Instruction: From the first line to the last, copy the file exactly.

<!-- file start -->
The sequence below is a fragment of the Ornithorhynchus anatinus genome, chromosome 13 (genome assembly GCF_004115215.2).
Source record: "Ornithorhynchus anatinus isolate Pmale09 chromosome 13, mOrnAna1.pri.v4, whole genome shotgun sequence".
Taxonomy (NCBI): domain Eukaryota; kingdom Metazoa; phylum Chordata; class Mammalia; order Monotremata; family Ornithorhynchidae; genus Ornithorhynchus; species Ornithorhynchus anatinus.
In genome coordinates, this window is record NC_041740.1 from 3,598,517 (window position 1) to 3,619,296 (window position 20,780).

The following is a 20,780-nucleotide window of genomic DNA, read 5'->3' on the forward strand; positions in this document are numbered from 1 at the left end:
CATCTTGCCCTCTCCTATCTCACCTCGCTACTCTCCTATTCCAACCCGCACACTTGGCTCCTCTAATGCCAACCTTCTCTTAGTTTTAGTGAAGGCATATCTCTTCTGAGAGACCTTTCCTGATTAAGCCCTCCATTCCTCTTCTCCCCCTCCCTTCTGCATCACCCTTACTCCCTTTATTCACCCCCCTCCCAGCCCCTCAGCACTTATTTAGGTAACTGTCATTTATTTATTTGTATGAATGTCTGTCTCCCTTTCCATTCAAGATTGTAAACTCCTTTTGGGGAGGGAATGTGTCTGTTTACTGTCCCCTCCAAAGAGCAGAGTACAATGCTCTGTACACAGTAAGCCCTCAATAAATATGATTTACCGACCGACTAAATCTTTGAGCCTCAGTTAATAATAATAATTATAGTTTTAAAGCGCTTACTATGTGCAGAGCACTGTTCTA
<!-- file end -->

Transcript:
The sequence below is a fragment of the Ornithorhynchus anatinus genome, chromosome 13 (genome assembly GCF_004115215.2).
Source record: "Ornithorhynchus anatinus isolate Pmale09 chromosome 13, mOrnAna1.pri.v4, whole genome shotgun sequence".
Taxonomy (NCBI): domain Eukaryota; kingdom Metazoa; phylum Chordata; class Mammalia; order Monotremata; family Ornithorhynchidae; genus Ornithorhynchus; species Ornithorhynchus anatinus.
In genome coordinates, this window is record NC_041740.1 from 3,598,517 (window position 1) to 3,619,296 (window position 20,780).

The following is a 20,780-nucleotide window of genomic DNA, read 5'->3' on the forward strand; positions in this document are numbered from 1 at the left end:
CATCTTGCCCTCTCCTATCTCACCTCGCTACTCTCCTATTCCAACCCGCACACTTGGCTCCTCTAATGCCAACCTTCTCTTAGTTTTAGTGAAGGCATATCTCTTCTGAGAGACCTTTCCTGATTAAGCCCTCCATTCCTCTTCTCCCCCTCCCTTCTGCATCACCCTTACTCCCTTTATTCACCCCCCTCCCAGCCCCTCAGCACTTATTTAGGTAACTGTCATTTATTTATTTGTATGAATGTCTGTCTCCCTTTCCATTCAAGATTGTAAACTCCTTTTGGGGAGGGAATGTGTCTGTTTACTGTCCCCTCCAAAGAGCAGAGTACAATGCTCTGTACACAGTAAGCCCTCAATAAATATGATTTACCGACCGACTAAATCTTTGAGCCTCAGTTAATAATAATAATTATAGTTTTAAAGCGCTTACTATGTGCAGAGCACTGTTCTA